Three teen volunteers showed up early to learn the technique so they could help teach it, and it really went very well.  We'd put kits together ahead of time, so when they left, the kids took home their lunchbags with their completed project, spare yarn, and their straws so they can make their straw loom any time they want to.

I say we assembled kits, but what I did was create the model kit, and Donna and a crew of hardy volunteers measured yarn and packed the bags with the right stuff, which helped a whole lot.

This was good. Now I'm having a nice glass of sangria and waiting for a visit from Handsome Son this evening.

Saturday, June 21, 2014

Goldwork white oakleaf in progress

I'm pretty sure that this is a white oak leaf, from the rounded lobes, but I'm open to correction from better botanists among our blogistas. Anyway, here's where it is to date, and I'll be working more on it today, sunny day, great light, perfect for this work.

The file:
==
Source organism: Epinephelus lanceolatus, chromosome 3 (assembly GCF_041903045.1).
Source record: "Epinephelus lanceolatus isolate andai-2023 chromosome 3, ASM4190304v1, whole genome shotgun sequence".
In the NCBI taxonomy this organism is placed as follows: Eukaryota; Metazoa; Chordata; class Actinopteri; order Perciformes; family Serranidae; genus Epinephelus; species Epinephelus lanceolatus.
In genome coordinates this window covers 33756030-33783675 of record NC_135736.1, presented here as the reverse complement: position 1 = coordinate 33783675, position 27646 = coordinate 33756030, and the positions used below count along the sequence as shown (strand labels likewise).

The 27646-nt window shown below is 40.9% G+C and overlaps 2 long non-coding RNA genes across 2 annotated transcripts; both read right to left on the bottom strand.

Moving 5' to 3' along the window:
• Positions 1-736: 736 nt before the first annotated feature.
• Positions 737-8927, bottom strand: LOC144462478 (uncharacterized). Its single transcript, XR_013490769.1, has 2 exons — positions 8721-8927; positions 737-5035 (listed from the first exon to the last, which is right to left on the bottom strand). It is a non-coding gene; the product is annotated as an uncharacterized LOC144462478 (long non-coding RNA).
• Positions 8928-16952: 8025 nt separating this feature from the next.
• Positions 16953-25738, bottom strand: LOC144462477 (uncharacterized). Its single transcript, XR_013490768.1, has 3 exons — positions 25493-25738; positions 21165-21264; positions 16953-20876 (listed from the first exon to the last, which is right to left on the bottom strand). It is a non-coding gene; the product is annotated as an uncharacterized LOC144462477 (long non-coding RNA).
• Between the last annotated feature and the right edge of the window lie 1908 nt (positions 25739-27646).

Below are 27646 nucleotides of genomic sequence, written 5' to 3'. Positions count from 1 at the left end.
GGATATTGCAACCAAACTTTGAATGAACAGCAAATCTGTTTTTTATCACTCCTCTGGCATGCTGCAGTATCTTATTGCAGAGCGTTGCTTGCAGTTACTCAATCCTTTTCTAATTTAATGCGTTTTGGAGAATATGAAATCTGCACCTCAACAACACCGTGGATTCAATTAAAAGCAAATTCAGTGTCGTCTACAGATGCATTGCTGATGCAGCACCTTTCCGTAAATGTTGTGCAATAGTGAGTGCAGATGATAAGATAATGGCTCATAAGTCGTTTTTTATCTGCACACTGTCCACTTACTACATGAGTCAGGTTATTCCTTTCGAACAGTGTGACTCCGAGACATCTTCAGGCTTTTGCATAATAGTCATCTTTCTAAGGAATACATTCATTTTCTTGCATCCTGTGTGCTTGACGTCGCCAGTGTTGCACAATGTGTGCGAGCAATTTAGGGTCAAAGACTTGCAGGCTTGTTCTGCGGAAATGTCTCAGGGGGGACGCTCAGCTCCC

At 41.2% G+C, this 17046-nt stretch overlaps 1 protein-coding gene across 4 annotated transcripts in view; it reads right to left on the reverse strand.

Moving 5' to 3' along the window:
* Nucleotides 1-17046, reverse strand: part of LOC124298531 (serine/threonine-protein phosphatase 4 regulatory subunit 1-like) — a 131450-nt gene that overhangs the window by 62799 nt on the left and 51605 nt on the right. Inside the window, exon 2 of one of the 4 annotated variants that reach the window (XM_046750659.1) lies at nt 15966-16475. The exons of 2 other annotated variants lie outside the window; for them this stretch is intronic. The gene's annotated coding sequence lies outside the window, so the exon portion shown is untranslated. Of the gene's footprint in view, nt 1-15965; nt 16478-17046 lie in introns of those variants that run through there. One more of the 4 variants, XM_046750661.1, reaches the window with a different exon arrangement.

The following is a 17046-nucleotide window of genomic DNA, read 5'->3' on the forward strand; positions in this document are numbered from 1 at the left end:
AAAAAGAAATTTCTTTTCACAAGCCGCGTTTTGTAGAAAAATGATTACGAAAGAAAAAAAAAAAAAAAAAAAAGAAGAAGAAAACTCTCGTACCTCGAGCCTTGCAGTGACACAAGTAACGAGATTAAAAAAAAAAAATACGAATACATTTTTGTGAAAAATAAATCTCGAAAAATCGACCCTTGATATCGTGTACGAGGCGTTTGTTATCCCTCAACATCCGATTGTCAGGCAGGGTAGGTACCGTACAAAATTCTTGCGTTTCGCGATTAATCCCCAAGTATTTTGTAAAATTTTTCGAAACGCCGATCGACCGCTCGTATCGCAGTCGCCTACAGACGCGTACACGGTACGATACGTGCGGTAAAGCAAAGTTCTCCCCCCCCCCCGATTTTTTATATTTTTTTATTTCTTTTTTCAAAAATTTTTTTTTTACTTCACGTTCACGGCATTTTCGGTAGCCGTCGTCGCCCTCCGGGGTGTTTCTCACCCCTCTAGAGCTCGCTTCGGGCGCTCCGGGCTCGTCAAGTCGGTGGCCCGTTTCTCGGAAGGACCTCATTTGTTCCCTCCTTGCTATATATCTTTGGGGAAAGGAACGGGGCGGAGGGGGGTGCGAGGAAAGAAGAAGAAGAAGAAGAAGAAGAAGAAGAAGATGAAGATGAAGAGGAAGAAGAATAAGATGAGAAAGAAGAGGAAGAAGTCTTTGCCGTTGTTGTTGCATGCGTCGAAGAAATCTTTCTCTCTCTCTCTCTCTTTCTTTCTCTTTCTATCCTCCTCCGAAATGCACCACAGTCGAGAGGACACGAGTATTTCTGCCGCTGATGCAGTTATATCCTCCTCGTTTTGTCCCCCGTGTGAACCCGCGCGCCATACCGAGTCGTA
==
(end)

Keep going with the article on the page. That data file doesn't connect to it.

Happy Summer Solstice, northerners!

Wednesday, June 18, 2014

Goldwork acorn and foliage

This is one of the designs I brought home from our goldwork class, and I'm doing it strictly for practice, since it's not my design.  I'm paying attention to shading in couching work, using four different shades of the same color family to stitch down the gold thread, a Jap thread I'm holding double, two threads at once.

And there's an acorn in here, so the acorn I did first will serve as a good indicator of how I might do this.  I won't use plate this time, I think. I love to see the threads and tools in waiting to be used. The sight of teacher Carol's box of threads and tools was a big part of my enthusiasm for goldwork, aside from the wonder of the works she'd created.  The two pairs of scissors you see here, one is a good pair, for cutting silk thread, the other a cheapie for cutting gold thread.

Tuesday, June 17, 2014

Artist in Residence Tapestry all finished, done